Objective: To describe the provision of safety training to Canadian employees, specifically those in their first year of employment with a new employer.
Design: Three repeated national Canadian cross-sectional surveys.
Subjects: 59 159 respondents from Statistics Canada’s Workplace and Employee Surveys (1999, 2001 and 2003), 5671 who were in their first year of employment.
Main outcome: Receiving occupational health and safety training, orientation training or office or non-office equipment training in either a classroom or on-the-job in the previous 12 months.
Results: Only 12% of women and 16% of men reported receiving safety training in the previous 12 months. Employees in their first 12 months of employment were more likely to receive safety training than employees with >5 years of job tenure. However, still only one in five new employees had received any safety training while with their current employer. In a fully adjusted regression model, employees who had access to family and support programs, women in medium-sized workplaces and in manufacturing, and men in large workplaces and in part-time employment all had an increased probability of receiving safety training. No increased likelihood of safety training was found in younger workers or those in jobs with higher physical demands, both of which are associated with increased injury risk.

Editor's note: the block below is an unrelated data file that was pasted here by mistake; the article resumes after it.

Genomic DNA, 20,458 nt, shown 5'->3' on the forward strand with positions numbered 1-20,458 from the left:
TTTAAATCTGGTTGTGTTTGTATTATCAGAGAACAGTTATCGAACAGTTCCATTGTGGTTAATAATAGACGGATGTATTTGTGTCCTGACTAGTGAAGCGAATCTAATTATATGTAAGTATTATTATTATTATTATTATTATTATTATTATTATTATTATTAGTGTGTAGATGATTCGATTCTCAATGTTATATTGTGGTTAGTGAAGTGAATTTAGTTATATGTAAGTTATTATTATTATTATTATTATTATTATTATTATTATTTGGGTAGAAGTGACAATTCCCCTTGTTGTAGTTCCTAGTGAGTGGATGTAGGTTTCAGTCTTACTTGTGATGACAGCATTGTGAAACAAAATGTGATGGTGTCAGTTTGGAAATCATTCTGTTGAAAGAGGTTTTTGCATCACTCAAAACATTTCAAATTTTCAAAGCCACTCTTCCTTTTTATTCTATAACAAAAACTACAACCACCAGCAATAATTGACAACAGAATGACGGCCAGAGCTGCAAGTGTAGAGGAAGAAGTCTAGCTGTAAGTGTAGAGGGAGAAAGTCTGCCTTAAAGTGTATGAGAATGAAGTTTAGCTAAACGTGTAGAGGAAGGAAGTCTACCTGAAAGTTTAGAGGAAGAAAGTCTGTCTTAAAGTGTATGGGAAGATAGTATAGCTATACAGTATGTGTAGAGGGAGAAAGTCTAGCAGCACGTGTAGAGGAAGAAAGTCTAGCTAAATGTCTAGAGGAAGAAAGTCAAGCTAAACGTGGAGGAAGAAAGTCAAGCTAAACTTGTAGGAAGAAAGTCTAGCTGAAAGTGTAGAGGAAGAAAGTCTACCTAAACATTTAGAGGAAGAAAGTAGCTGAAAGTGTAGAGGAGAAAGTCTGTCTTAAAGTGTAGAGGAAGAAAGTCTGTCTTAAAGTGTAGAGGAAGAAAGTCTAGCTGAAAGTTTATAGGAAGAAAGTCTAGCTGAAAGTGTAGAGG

Conclusions: From our results, it would appear that only one in five Canadian employees in their first year of a new job received safety training. Further, the provision of safety training does not appear to be more prevalent among workers or in occupations with increased risk of injuries.
- WES, Workplace and Employee Survey
Statistics from Altmetric.com
Competing interests: None.
During this work, Peter Smith was supported by a strategic training research fellowship from the Canadian Institutes of Health Research Strategic Training Program in the Transdisciplinary Approach to the Health of Marginalized Populations. Access to Statistic Canada’s Labour Force Survey was provided by the Data Information Service at the University of Toronto.
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